The Isle of Wight, which is not included in the arrangements, is accessed by ferry, which goes from the doorstep of my constituency on a regular and reliable basis all year round-people can get to the island without any problem at all. In previous years, there was, I believe, a party called the Vectis Nationalist party, which was in favour of independence for the Isle of Wight, but everyone else will agree that the island is very much an essential and beautiful part of the English coastline. The fact that it is an island accessible by ferries should make its inclusion by order in the provisions a reasonably straightforward thing to achieve.
That leads to the question whether further islands that are accessible reliably and regularly by ferry ought to be included in the scope of the legislation and the question that my hon. Friend the Member for Sheffield, Hillsborough (Ms Smith) has already asked-namely, what happens when seasonal ferries do not run? Does plan B come into operation in that situation, or does plan A mean that access would be possible only during certain times of the year and not at others?
Those issues can all be resolved within the overall aim of the legislation by negotiation, but I do not want to face, in several years' time, a similar situation to that in, for example, the New Forest, where the Solent way, parts of which are 6 miles from the coast, continues to be called a coastal path.
Andrew George: I shall take the hon. Gentleman back slightly to when he mentioned the accessibility of island communities by ferry. Would he apply the same principle to clause 302, which provides for a very specific exemption for the Isles of Scilly? I must inform him, as I did in Committee, that the council of the Isles of Scilly is very content with the arrangements because there is full coastal access throughout the islands, and it fears the consequences of formalising that.
Dr. Whitehead: Having walked around almost the entire coastline of the Isles of Scilly and some of the uninhabited coastline that can be reached by arrangements with people who are not related to the families who run the main boats on the Scilly Isles, I can confirm that there is superb coastal access there. Indeed, one might say that, in any event, ferry access to the Scilly Isles is not exactly the same as jumping on the Isle of Wight ferry. I take the hon. Gentleman's point, but there are other islands around the English coast.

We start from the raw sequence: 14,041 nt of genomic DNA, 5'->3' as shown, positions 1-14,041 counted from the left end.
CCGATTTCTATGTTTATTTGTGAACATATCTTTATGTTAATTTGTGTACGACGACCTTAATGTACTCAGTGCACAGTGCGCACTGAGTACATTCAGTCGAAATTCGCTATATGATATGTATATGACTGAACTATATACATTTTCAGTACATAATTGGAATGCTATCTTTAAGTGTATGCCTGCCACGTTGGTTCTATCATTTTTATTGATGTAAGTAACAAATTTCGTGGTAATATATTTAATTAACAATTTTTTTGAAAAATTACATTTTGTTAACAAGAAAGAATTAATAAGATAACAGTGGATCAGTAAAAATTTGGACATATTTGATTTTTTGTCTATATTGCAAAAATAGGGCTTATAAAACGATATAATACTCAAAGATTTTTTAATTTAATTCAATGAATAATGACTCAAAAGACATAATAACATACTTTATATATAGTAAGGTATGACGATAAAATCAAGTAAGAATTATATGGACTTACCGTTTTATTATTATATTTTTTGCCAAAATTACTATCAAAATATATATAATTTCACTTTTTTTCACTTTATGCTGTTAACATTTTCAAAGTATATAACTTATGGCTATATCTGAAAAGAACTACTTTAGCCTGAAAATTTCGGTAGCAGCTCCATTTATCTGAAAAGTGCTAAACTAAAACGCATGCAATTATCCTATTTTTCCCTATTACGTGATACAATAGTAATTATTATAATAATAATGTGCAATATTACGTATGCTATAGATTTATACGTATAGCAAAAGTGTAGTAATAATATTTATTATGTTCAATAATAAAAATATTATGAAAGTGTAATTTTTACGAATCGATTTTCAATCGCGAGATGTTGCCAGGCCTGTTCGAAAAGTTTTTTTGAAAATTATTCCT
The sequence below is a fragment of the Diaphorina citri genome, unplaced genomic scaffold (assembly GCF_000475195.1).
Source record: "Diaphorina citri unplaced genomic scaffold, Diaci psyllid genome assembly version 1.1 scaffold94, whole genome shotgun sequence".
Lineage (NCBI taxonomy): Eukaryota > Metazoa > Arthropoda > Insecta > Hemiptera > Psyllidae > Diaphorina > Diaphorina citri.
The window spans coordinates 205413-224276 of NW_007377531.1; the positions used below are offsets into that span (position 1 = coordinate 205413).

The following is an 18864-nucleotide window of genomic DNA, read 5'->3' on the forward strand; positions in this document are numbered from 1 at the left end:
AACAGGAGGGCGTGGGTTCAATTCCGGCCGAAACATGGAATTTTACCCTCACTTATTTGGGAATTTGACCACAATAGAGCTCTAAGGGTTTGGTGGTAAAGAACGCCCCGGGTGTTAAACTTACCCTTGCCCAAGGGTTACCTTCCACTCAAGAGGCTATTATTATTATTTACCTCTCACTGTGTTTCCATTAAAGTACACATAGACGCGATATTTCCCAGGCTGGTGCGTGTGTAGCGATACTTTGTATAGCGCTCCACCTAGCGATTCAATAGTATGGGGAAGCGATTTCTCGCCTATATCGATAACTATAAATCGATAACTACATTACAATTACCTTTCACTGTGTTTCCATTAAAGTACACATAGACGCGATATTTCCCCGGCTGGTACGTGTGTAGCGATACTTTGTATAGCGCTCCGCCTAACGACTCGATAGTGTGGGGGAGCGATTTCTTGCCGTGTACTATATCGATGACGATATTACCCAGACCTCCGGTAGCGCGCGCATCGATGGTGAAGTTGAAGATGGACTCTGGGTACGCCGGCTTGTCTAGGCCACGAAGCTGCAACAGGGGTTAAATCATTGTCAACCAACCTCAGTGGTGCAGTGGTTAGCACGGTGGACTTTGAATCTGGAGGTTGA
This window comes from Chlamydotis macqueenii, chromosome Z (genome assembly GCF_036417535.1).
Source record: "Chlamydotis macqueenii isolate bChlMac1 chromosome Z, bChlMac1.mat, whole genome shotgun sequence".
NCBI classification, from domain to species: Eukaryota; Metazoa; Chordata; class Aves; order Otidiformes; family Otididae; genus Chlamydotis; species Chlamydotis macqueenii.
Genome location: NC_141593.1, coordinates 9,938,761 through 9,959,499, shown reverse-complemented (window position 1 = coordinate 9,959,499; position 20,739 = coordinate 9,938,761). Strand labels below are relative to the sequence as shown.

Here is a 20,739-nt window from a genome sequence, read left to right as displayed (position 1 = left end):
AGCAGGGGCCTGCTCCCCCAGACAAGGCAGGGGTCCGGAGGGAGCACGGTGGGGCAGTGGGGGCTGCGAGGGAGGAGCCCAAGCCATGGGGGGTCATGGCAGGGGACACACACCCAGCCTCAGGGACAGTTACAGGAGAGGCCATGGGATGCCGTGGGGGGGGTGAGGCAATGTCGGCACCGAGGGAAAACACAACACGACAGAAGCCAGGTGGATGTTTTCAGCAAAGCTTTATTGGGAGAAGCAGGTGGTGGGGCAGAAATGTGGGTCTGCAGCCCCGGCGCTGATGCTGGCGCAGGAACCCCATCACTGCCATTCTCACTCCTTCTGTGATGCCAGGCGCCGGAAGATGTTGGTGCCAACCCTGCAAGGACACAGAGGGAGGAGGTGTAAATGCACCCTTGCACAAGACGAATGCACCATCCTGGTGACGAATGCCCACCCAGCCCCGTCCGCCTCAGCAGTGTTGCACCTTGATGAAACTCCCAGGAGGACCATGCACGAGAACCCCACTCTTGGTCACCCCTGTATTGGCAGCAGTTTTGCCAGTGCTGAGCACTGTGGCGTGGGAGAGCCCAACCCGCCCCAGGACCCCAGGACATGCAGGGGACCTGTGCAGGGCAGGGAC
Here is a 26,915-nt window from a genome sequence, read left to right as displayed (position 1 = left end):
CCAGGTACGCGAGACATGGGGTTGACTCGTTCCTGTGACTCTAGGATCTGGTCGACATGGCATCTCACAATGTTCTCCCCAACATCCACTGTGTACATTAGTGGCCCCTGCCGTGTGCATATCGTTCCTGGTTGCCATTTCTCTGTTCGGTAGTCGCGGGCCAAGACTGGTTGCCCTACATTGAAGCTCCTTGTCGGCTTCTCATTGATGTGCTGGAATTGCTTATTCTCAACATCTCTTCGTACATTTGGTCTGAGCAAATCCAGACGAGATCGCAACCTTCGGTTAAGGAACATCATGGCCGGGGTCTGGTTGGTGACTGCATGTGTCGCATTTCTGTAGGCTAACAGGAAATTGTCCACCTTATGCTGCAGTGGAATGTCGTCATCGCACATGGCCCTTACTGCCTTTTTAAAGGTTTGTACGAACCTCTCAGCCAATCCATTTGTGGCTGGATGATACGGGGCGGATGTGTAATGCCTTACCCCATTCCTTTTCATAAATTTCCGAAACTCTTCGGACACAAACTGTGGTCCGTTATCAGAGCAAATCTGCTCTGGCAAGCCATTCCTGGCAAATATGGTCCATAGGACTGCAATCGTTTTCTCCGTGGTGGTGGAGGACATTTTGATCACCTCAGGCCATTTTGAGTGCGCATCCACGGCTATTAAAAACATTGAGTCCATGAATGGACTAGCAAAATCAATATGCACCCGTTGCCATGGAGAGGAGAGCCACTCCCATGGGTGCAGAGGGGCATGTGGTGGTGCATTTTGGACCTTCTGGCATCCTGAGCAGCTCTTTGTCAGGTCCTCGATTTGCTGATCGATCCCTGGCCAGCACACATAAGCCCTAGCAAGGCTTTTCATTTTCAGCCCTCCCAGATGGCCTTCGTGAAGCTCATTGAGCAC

Ms Angela C. Smith: Having used the Scillonian on more than one occasion, I entirely concur that it is not the same as using a ferry to the Isle of Wight. Is it not also the case that the Isles of Scilly have their own government to some extent? The Isles of Scilly and the Isle of Man are different from the Isle of Wight in terms of governance.
Dr. Whitehead: I agree. The fact that the Bill already includes a note about the Isles of Scilly should underline the point, and it is not my intention to ask the Secretary of State for a report in two years on why the Isles of Scilly are not included under provisions for access by ferry to the English coastline.
I would like a clear understanding that progress will be made on the points that I have mentioned. They are not major points in relation to the development of the coastal path. They are about a minority of coastal paths-8 or 10 per cent. of the length, but we should not deceive ourselves that coastal paths that do not look like coastal paths in certain parts of the country are really coastal paths and therefore can be disregarded. A coastal path is a coastal path, and we should get as close as we can to that definition in reality as soon as possible after the passing of this legislation. I would welcome assurances from the Minister that progress will be made and that he will be vigilant in ensuring that if progress is slow, he will have the remedies in place so that the aim of the Bill is not overthrown.
Huw Irranca-Davies: I thank hon. Members for a good debate on this group of amendments. I was especially keen to hear the views of Members on these amendments, and I was reassured by the general welcome on both sides for the coastal path and spreading room provision. The hon. Member for Newbury (Mr. Benyon) understandably voiced his general concerns, as he and others did in Committee, about the process and the final outcome. He suggested that he was broadly in sympathy with our aims, but he is rightly testing us on how our thinking has progressed since Committee stage.